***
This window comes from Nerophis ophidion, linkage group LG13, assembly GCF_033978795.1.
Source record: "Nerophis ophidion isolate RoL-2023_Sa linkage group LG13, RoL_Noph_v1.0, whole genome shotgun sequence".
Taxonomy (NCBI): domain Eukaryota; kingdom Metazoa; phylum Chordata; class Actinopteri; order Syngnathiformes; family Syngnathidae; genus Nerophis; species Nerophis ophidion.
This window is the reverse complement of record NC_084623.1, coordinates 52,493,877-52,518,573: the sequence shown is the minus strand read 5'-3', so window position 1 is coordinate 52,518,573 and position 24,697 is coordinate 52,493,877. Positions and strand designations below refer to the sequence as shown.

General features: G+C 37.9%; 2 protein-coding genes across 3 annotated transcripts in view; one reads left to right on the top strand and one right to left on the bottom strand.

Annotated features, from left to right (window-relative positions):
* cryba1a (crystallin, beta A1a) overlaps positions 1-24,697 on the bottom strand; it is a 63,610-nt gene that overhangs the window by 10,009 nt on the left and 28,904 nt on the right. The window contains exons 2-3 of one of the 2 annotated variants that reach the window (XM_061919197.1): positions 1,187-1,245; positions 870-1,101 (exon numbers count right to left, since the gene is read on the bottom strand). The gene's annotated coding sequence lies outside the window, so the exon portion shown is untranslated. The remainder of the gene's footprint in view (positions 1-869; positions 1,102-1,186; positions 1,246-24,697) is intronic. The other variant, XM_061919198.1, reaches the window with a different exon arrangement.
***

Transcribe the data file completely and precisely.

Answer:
This window comes from Nerophis ophidion, linkage group LG13, assembly GCF_033978795.1.
Source record: "Nerophis ophidion isolate RoL-2023_Sa linkage group LG13, RoL_Noph_v1.0, whole genome shotgun sequence".
Taxonomy (NCBI): domain Eukaryota; kingdom Metazoa; phylum Chordata; class Actinopteri; order Syngnathiformes; family Syngnathidae; genus Nerophis; species Nerophis ophidion.
This window is the reverse complement of record NC_084623.1, coordinates 52,493,877-52,518,573: the sequence shown is the minus strand read 5'-3', so window position 1 is coordinate 52,518,573 and position 24,697 is coordinate 52,493,877. Positions and strand designations below refer to the sequence as shown.

General features: G+C 37.9%; 2 protein-coding genes across 3 annotated transcripts in view; one reads left to right on the top strand and one right to left on the bottom strand.

Annotated features, from left to right (window-relative positions):
* cryba1a (crystallin, beta A1a) overlaps positions 1-24,697 on the bottom strand; it is a 63,610-nt gene that overhangs the window by 10,009 nt on the left and 28,904 nt on the right. The window contains exons 2-3 of one of the 2 annotated variants that reach the window (XM_061919197.1): positions 1,187-1,245; positions 870-1,101 (exon numbers count right to left, since the gene is read on the bottom strand). The gene's annotated coding sequence lies outside the window, so the exon portion shown is untranslated. The remainder of the gene's footprint in view (positions 1-869; positions 1,102-1,186; positions 1,246-24,697) is intronic. The other variant, XM_061919198.1, reaches the window with a different exon arrangement.